I've written a lot about the musical instrument programs here at SE Tech in Red Wing, because they're a hallmark of the school.
But in looking into other areas here, I've found a pretty cool version of the standard "general ed" class.
I'm talking with chemistry professor Leah Schnaith, whose Introduction to Forensic Science course sounds like a fun crossover between disciplines.
See that turkey leg above? That's what it looks like after several weeks of decomposition.
Grow the Future of Public Media
MPR News is supported by Members. Gifts from individuals power everything you find here. Make a gift of any amount today to become a Member!
It's part of an exercise to help students understand what happens to flesh as it rots under various conditions -- hot, cold, sun, shade, water, etc.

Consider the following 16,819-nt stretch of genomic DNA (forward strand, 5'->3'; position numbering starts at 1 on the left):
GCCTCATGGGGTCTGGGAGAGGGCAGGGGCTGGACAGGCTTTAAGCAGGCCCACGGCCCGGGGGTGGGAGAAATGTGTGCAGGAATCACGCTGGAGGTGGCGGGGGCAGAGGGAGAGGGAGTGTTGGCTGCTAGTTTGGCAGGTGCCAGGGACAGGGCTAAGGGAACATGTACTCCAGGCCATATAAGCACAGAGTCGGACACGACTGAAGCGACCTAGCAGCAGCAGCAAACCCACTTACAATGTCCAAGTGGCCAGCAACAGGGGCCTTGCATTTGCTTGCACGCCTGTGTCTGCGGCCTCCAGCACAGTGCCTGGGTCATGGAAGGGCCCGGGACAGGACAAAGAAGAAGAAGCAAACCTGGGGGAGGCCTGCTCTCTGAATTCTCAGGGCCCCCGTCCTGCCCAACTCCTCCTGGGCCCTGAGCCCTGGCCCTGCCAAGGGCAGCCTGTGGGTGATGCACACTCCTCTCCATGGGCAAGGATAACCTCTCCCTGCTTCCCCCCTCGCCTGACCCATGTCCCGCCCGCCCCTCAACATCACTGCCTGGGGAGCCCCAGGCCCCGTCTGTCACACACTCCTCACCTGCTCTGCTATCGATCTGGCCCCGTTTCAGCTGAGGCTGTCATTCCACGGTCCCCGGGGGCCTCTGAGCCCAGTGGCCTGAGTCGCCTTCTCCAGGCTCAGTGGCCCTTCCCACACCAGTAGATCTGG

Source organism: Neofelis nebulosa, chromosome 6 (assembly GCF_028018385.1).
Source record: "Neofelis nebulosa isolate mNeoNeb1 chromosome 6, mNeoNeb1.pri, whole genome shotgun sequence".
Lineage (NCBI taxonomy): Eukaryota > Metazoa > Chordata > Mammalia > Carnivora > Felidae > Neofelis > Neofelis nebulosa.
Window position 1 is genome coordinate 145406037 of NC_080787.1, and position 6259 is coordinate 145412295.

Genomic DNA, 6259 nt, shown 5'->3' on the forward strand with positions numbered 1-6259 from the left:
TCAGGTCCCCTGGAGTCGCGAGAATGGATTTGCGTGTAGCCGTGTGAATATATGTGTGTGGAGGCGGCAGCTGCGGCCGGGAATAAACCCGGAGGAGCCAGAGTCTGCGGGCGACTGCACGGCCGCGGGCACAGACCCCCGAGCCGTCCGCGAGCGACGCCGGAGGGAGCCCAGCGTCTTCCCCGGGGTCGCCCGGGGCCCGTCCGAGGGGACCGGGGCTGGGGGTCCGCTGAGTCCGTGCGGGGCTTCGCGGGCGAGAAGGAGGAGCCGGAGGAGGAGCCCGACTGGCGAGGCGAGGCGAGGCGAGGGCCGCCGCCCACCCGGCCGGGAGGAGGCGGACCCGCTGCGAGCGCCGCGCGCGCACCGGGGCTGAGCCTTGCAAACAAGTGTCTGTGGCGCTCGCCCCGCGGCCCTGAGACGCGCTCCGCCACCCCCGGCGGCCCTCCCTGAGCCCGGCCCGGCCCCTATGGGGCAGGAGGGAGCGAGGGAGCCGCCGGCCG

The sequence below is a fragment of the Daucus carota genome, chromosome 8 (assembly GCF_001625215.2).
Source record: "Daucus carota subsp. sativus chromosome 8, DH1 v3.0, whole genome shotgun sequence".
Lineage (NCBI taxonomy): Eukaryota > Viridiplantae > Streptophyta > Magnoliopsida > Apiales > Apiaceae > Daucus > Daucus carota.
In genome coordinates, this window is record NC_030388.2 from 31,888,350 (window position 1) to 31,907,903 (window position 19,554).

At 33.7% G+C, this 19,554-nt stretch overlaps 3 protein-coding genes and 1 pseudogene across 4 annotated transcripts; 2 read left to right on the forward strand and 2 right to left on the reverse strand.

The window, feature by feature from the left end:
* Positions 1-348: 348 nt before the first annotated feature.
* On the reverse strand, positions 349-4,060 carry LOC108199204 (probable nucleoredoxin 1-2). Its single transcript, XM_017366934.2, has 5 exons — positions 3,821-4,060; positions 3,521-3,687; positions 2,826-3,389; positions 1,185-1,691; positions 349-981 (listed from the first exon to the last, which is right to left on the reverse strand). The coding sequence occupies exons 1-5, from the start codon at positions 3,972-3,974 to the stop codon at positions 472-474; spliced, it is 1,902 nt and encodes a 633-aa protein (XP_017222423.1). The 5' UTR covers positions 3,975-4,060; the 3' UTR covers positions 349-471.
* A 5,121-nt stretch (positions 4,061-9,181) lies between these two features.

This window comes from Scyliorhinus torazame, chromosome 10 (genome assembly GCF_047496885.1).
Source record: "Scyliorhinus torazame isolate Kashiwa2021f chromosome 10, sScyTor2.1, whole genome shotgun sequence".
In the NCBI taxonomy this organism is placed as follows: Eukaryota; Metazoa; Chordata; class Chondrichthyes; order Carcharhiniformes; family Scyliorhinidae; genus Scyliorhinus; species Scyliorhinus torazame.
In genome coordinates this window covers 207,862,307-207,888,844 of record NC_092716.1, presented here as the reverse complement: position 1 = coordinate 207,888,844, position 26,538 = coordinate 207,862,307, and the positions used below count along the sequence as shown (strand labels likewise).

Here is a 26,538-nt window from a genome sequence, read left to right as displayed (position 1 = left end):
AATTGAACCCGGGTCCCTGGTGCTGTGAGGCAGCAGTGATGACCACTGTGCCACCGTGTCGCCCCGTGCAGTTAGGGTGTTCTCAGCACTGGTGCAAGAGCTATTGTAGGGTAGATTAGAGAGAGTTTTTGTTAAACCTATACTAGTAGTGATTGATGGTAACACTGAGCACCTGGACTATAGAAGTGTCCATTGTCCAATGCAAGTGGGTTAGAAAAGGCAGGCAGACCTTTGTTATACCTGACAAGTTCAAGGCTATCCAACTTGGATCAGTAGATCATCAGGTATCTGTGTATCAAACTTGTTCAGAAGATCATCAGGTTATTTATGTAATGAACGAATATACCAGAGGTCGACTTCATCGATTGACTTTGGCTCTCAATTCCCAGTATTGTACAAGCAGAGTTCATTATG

Schnaith puts turkey legs into a cage outside the building, and students visit them three times a week for several weeks to take notes on their condition, color, smell, etc.
It's all about forensic science -- in this case how long a body has been dead and under what conditions -- and the chemistry behind it.
To analyze crime scenes, students also learn about areas such as ballistics, handwriting analysis, and the chemical analysis of clues.
Schnaith says the class is recommended for criminal justice majors. But with a solid grounding in chemistry, lab techniques and disciplined note-taking, it also serves as the lab-science credit that non-science majors can take to move on to a university.
"If you have to take a science class, you might as well take something that's interesting," she said.
Plus, students may gravitate toward forensics after taking the coufrse -- or just view life in a different way.
"Science is all around you," she said.